The most significant figure in the early British film industry was an American of German parentage who was born in Cincinnati, Ohio in 1867. First establishing himself as a travelling book salesman, Charles Urban moved to Detroit in 1889 and ran a stationery shop before becoming a phonograph salesman. By 1895 he was managing a Kinetoscope and phonograph parlour in Detroit. In 1896 he obtained the agency rights for the Edison Vitascope projector for Michigan, before developing his own projector, the Bioscope. In 1897 he was made manager of the English branch of the American firm of Maguire and Baucus, agents for Edison films in Europe. Establishing the business in London's Warwick Court, in 1898 he reformed the film business as the Warwick Trading Company and began to produce his own films, as well as marketing the Bioscope.
Urban's powerful, ebullient personality and drive lay at the heart of what was soon to become the most prominent British film company of the period, with its reputation firmly based on documentary and news film. Warwick became particularly noted for its travel and war films. John Benett-Stanford and Joseph Rosenthal covered the Anglo-Boer War, and other noted cameramen working for Warwick at the turn of the century were Urban's brother-in-law Jack Avery, F. Ormiston-Smith (who filmed an ascent of Mont Blanc) and F.B. Stewart. The Warwick Trading Company were also agents for a number of British and French firms, including Frank Mottershaw, James Williamson, Lumière and Georges Méliès. The latter was commissioned by Urban to produce a celebrated record of the coronation of Edward VII, filmed at Méliès's studio in Montreuil. Meticulous in its attention to detail, the film was completed before the event took place, but its release had to be postponed when the King fell ill with appendictis. Warwick also sold cinematographic equipment manufactured largely by Alfred Darling.
Urban's most notable professional association, however, was with G.A. Smith. Urban first handled Smith's films and employed him as a film processor, then in 1902 directed Smith to work on an improvement to the experimental, unworkable Lee and Turner film colour process. Kinemacolor, a two-colour additive system employing red and green filters, patented by Smith in 1906 and launched publicly in 1908, was the first successful natural motion picture colour system and added considerable lustre to Urban's name. In 1903 Urban broke away from Warwick to form the Charles Urban Trading Company (trademark Urbanora, slogan 'We Put the World Before You'), reinforcing his reputation as a supplier of quality documentary film, but also diversifying to form the Natural Color Kinematograph Company (exploiting Kinemacolor), the Kineto company, and the French firm Éclipse. He had a particular interest in encouraging the scientific film, with such series as The Unseen World, showcasing the microcinematography of F. Martin Duncan, and the zoological studies of Percy Smith. Kinemacolor, however, remained his chief interest, and his greatest achievement was the colour film record of the Delhi Durbar of 1911, the spectacular ceremony held in India in celebration of the coronation of King George V. However a court case in 1913 brought against Urban by a rival colour system invented by William Friese Greene resulted in the invalidation of the Kinemacolor patent in Britain and the end of Urban's great commercial advantage.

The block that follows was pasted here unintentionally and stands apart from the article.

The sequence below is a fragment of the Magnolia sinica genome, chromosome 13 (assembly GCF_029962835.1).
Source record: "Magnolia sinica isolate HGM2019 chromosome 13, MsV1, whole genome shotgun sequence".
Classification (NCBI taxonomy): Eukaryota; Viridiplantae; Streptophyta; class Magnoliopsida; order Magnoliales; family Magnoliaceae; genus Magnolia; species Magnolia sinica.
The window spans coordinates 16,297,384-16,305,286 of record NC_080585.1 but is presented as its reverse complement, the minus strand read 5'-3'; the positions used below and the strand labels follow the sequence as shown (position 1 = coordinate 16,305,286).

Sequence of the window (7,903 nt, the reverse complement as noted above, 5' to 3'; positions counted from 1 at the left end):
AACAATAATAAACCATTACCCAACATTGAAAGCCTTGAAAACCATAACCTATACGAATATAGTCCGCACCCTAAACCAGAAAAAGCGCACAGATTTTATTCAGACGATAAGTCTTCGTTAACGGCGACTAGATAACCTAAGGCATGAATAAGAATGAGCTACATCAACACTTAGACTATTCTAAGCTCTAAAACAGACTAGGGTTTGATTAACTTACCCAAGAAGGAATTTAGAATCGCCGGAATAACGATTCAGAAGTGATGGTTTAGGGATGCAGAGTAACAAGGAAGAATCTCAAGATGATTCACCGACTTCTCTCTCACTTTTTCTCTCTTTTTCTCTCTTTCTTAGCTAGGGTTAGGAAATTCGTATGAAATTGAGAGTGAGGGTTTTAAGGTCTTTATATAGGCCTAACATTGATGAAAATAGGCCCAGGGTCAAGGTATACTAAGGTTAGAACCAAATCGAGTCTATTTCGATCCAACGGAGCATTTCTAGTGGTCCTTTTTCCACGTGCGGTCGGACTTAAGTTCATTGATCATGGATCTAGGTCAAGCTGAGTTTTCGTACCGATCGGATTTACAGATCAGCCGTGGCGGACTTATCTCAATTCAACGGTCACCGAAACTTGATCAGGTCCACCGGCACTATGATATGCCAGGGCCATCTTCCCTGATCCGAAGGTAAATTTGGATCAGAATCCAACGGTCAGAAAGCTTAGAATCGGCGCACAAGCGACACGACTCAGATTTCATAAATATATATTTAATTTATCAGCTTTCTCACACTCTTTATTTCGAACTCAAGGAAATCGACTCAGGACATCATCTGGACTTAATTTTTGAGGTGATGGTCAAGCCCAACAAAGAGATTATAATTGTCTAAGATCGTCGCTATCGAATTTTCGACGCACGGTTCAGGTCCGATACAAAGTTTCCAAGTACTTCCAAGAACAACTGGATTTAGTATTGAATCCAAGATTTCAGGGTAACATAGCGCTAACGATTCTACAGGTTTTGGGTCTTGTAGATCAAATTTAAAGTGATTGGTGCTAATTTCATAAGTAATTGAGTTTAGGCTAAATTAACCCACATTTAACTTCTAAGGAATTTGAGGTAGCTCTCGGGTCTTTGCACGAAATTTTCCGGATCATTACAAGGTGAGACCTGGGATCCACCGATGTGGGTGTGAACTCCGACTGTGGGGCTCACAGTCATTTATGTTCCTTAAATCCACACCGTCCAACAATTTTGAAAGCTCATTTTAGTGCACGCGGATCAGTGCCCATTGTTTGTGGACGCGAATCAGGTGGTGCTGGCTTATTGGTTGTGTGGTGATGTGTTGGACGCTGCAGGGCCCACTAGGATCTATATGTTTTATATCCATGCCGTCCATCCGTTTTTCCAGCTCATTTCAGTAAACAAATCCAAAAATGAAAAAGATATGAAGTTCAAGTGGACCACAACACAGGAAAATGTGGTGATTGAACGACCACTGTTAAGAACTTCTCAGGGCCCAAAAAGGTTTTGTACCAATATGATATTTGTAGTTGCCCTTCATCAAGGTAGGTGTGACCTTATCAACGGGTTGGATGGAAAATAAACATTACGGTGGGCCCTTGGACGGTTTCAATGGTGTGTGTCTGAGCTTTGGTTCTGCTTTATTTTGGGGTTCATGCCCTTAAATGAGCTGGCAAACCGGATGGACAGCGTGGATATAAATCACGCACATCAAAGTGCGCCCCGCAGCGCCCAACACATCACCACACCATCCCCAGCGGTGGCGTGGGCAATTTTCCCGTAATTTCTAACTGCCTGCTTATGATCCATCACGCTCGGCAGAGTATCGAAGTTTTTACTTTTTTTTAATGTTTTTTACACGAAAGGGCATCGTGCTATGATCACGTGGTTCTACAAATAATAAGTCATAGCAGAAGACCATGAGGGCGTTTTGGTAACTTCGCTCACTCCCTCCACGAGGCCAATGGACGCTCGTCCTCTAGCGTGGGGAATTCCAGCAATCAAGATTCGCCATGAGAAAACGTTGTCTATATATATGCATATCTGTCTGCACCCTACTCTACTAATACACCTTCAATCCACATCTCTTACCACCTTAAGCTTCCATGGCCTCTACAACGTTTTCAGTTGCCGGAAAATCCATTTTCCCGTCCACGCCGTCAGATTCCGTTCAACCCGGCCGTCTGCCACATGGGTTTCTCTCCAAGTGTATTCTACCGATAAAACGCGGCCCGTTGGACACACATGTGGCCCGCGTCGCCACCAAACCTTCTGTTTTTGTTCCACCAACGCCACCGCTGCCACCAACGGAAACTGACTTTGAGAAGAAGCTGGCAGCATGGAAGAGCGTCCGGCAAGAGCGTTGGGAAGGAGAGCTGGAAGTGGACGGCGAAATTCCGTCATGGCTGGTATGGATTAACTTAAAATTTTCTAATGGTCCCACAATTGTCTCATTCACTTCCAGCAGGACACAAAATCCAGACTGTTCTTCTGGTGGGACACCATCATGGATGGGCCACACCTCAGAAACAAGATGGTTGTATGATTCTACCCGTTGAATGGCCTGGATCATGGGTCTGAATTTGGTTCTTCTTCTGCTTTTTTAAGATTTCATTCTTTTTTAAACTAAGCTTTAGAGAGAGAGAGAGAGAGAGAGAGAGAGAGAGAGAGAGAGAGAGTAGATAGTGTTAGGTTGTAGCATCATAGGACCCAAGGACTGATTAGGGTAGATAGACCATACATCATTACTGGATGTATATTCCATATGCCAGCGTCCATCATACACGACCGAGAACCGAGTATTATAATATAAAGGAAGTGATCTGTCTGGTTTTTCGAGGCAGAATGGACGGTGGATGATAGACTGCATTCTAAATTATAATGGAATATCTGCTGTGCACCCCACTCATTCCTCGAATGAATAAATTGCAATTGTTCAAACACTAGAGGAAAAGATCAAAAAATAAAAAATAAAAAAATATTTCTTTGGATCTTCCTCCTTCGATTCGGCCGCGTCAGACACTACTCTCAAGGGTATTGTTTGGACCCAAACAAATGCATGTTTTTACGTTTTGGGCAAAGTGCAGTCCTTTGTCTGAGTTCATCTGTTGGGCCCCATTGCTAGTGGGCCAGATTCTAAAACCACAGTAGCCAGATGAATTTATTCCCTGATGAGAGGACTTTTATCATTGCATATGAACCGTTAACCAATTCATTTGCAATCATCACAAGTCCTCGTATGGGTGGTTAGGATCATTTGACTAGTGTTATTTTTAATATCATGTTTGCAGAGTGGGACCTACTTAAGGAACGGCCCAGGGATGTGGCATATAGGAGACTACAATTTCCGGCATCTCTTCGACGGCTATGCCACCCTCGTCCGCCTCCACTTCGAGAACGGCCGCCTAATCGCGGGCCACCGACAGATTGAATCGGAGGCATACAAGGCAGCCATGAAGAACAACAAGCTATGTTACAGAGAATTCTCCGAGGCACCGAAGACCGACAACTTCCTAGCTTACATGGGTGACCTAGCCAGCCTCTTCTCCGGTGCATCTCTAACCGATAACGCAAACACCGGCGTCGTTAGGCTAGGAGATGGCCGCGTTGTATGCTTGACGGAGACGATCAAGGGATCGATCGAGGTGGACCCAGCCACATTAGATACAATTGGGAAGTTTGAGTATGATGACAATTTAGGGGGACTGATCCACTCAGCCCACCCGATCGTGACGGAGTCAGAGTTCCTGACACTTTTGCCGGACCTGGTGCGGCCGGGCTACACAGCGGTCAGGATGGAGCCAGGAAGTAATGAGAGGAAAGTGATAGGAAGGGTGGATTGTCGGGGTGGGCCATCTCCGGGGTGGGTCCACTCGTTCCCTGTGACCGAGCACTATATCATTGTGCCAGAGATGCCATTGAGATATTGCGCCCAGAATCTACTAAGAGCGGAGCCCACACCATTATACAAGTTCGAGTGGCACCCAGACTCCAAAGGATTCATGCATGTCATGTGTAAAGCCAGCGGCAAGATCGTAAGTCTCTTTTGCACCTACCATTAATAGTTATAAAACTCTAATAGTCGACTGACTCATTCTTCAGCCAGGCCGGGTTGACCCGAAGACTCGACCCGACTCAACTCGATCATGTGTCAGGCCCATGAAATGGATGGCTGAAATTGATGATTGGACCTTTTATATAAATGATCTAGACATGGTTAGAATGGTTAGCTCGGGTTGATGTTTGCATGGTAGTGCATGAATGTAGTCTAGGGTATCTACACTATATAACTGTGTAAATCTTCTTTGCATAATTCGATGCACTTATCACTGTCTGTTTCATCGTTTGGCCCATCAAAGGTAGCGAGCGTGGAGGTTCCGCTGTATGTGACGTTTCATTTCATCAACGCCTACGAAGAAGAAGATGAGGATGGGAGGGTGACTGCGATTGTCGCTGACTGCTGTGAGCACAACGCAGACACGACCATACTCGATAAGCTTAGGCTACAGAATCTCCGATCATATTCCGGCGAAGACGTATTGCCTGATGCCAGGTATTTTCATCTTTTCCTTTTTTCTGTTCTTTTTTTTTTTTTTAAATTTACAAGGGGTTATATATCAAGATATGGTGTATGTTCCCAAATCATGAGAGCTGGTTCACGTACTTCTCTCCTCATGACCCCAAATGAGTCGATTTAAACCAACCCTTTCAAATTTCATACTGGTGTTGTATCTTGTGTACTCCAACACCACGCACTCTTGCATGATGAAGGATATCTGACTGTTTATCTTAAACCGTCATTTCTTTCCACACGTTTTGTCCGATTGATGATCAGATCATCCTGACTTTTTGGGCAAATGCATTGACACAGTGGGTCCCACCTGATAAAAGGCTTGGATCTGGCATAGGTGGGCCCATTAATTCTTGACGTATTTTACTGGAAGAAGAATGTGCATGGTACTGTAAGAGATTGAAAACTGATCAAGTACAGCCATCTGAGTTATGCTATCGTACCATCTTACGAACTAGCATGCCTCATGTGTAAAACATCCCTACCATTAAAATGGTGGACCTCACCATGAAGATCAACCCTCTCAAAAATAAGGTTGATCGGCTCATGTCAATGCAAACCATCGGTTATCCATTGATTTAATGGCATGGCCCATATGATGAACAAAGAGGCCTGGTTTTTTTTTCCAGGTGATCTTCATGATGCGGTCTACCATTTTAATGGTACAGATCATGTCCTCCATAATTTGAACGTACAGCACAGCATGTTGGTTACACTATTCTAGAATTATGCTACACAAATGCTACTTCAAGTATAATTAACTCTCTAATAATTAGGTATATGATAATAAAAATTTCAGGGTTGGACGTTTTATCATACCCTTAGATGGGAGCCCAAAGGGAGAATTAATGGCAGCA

Urban remained a figurehead for the industry up to the First World War. Employed by British propaganda outfits to produce first the prestigious documentary feature film Britain Prepared (1915) and later editing the greatest battle film of the time, The Battle of the Somme (1916), he went to the USA to promote the British war effort on American cinema screens, though he had little success until America joined the war itself. In 1917-18 he edited the American propaganda newsreel Official War Review, and after the war sought to re-establish himself in America. He founded the Kineto Company of America, whose chief product was the cinemagazine series Movie Chats (largely composed of pre-war Urban library film), and co-founded the newsreel Kinograms with George McLeod Baynes. He moved his business to Irvington-on-Hudson, New York, and tried to develop Kinekrom, an improvement on Kinemacolor, and the Spirograph projector, which showed films on a celluloid disc. Urban placed all of his faith in supplying the growing American educational market, but his business empire collapsed in 1924, and he retired from the film industry, returning to Britain by 1930. His later years were spent in some obscurity, and when he died in Brighton in 1942 his great contribution to British filmmaking, and in particular in nurturing a native talent for the film of actuality, was largely forgotten.
Adapted from Who's Who of Victorian Cinema (BFI, 1996) eds. Stephen Herbert and Luke McKernan.